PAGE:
While plenty of laughs have been had at the expense of the Instagram vs reality trend, not a lot of real progress has actually been made.
Despite the trend’s popularity, you don’t have to look far on the social media platform to find unrealistic standards – but body confidence coach Jessi Kneeland is different, and only shares her true self with her 20,000 followers.
“It’s SO challenging to learn how to like and accept and approve of yourself when mainstream societal messaging says that only a very specific kind of body is acceptable,” she tells Yahoo Lifestyle.
“For women, that body is, among other things, white, thin, free of cellulite, able bodied, ‘feminine’ and confirming to a million micro-details of beauty standards, like perky boobs and no stretch marks and smooth poreless skin and dazzling white teeth and on and on and on.”
She says that these ridiculously high beauty standards teach women that their worth is dependant on their looks and “that only women who conform to these impossible beauty ideals are worthy.”
Jessi recently shared a side-by-side Instagram vs reality photo, with the image on the left showing her with perfect posture and a sucked-in stomach, while the one on the ride shows her sitting naturally.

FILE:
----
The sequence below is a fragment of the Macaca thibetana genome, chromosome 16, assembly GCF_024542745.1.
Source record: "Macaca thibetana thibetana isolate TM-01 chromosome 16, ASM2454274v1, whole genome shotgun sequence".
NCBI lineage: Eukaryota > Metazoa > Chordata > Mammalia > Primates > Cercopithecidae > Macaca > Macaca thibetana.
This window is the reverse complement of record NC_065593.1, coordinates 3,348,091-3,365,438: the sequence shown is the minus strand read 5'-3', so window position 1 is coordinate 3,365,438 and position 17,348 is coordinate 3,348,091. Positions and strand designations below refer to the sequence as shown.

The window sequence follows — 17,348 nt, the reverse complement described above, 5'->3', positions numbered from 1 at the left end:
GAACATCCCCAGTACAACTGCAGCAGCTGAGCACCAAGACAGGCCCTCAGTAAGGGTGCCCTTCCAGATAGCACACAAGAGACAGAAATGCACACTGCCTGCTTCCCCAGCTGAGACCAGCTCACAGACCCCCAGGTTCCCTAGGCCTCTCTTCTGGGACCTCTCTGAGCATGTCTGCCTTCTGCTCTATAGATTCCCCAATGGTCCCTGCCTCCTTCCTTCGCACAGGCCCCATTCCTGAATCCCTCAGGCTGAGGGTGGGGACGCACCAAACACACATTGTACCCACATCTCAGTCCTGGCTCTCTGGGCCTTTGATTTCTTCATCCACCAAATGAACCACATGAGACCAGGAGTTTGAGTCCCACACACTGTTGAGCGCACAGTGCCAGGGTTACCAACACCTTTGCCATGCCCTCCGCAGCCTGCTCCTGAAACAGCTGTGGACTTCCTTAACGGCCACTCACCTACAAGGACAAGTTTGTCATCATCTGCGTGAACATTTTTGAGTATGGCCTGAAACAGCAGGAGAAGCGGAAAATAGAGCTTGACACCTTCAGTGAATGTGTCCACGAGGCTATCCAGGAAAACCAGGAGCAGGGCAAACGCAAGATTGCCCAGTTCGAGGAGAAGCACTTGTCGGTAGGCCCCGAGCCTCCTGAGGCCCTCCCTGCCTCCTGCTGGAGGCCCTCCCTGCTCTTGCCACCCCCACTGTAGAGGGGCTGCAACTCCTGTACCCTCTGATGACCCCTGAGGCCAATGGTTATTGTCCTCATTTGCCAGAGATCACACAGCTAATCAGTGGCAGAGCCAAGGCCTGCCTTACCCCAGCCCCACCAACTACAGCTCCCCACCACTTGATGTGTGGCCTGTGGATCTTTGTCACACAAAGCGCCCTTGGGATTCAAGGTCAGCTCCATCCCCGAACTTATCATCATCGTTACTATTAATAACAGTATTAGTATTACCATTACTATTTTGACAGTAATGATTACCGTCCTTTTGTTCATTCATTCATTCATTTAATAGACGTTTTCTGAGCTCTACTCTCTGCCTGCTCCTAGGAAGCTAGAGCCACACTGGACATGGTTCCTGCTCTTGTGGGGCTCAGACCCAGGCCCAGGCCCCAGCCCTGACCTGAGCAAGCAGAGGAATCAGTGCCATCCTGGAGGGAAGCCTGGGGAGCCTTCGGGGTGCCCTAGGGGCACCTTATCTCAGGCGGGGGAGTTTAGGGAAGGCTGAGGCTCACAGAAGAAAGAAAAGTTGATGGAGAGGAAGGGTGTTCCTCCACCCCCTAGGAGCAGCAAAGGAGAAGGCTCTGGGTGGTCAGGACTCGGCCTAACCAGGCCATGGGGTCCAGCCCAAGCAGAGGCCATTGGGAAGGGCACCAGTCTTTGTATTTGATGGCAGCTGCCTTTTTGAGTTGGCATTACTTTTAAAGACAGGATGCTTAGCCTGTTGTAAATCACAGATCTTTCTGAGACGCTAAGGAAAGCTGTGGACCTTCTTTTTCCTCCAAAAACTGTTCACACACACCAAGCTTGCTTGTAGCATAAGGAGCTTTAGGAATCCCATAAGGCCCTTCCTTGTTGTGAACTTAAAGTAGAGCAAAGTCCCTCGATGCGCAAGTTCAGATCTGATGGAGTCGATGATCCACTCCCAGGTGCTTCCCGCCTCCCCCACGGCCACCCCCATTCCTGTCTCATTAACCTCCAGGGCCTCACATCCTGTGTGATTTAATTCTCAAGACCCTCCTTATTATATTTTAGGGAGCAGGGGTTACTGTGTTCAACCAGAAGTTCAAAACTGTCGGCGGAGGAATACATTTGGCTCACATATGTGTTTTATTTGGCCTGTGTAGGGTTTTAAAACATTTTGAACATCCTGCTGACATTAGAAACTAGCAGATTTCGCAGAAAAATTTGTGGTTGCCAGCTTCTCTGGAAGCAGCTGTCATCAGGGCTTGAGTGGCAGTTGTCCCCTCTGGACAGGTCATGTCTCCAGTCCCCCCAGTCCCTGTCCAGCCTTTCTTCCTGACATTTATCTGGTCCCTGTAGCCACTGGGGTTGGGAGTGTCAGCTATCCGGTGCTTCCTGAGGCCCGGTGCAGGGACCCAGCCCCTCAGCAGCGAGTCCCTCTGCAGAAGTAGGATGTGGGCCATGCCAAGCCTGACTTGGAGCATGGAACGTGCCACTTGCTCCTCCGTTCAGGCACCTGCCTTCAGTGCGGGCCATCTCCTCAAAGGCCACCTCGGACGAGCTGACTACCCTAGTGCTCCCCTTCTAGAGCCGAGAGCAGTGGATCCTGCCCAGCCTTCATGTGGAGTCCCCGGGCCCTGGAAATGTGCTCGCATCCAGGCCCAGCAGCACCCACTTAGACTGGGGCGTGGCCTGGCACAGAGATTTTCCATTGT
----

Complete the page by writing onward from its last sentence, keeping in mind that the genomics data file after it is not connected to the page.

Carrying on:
“I like to find ways to show my audience that those beauty ideals are falsified, impossible, and unimportant,” she tells us.
“I like to show them that we don’t need to hide or be ashamed of the parts of our bodies that society calls ‘flaws’, and that we can form our OWN relationship with our bodies and ourselves outside of that narrative.”
Confidence is an inside job, Jessi says, and she often posts empowering messages alongside her photos, urging women to block out the noise and practice self love.
The results have been positive with many of her followers enjoying the fact that Jessi is transparent about her ‘flaws’.
“A ton of women feel liberated and empowered by seeing the ‘invisible curtain’ of Instagram-worthy beauty standards being drawn back, and getting to see someone be real,” she says.
“Occasionally, of course, I get dudes telling me which picture they like better (completely missing the point that only my own opinion of myself matters) or someone trying to tell me that I’m ugly, wrong, unhealthy, or whatever.”
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